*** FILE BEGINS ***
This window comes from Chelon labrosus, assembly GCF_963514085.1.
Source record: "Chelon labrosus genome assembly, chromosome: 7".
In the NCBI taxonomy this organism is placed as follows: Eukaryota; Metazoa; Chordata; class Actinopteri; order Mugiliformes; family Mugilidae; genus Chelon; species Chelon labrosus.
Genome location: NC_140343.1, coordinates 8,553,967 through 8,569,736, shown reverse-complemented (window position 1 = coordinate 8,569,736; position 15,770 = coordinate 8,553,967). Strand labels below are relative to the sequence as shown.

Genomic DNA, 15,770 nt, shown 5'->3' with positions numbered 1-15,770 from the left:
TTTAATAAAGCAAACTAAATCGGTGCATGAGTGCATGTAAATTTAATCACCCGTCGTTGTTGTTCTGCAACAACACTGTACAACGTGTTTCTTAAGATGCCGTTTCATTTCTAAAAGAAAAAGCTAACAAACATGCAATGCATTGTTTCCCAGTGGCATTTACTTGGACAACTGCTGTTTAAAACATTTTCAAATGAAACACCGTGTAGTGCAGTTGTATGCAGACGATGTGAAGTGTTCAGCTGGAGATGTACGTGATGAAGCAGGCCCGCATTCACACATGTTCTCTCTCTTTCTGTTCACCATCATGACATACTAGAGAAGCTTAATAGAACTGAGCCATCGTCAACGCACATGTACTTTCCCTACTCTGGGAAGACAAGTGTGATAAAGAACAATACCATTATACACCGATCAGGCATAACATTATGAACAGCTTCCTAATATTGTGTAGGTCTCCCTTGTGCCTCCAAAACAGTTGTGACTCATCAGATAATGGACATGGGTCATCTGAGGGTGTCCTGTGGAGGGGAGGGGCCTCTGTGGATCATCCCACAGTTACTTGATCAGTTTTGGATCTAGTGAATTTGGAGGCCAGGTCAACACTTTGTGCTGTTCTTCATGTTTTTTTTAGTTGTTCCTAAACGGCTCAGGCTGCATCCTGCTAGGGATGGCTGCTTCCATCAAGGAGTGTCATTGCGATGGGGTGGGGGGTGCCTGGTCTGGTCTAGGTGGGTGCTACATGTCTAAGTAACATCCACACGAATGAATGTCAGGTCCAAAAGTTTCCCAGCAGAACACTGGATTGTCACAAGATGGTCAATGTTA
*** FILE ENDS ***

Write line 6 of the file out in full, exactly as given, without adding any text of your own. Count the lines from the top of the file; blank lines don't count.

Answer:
TTTAATAAAGCAAACTAAATCGGTGCATGAGTGCATGTAAATTTAATCACCCGTCGTTGTTGTTCTGCAACAACACTGTACAACGTGTTTCTTAAGATGCCGTTTCATTTCTAAAAGAAAAAGCTAACAAACATGCAATGCATTGTTTCCCAGTGGCATTTACTTGGACAACTGCTGTTTAAAACATTTTCAAATGAAACACCGTGTAGTGCAGTTGTATGCAGACGATGTGAAGTGTTCAGCTGGAGATGTACGTGATGAAGCAGGCCCGCATTCACACATGTTCTCTCTCTTTCTGTTCACCATCATGACATACTAGAGAAGCTTAATAGAACTGAGCCATCGTCAACGCACATGTACTTTCCCTACTCTGGGAAGACAAGTGTGATAAAGAACAATACCATTATACACCGATCAGGCATAACATTATGAACAGCTTCCTAATATTGTGTAGGTCTCCCTTGTGCCTCCAAAACAGTTGTGACTCATCAGATAATGGACATGGGTCATCTGAGGGTGTCCTGTGGAGGGGAGGGGCCTCTGTGGATCATCCCACAGTTACTTGATCAGTTTTGGATCTAGTGAATTTGGAGGCCAGGTCAACACTTTGTGCTGTTCTTCATGTTTTTTTTAGTTGTTCCTAAACGGCTCAGGCTGCATCCTGCTAGGGATGGCTGCTTCCATCAAGGAGTGTCATTGCGATGGGGTGGGGGGTGCCTGGTCTGGTCTAGGTGGGTGCTACATGTCTAAGTAACATCCACACGAATGAATGTCAGGTCCAAAAGTTTCCCAGCAGAACACTGGATTGTCACAAGATGGTCAATGTTA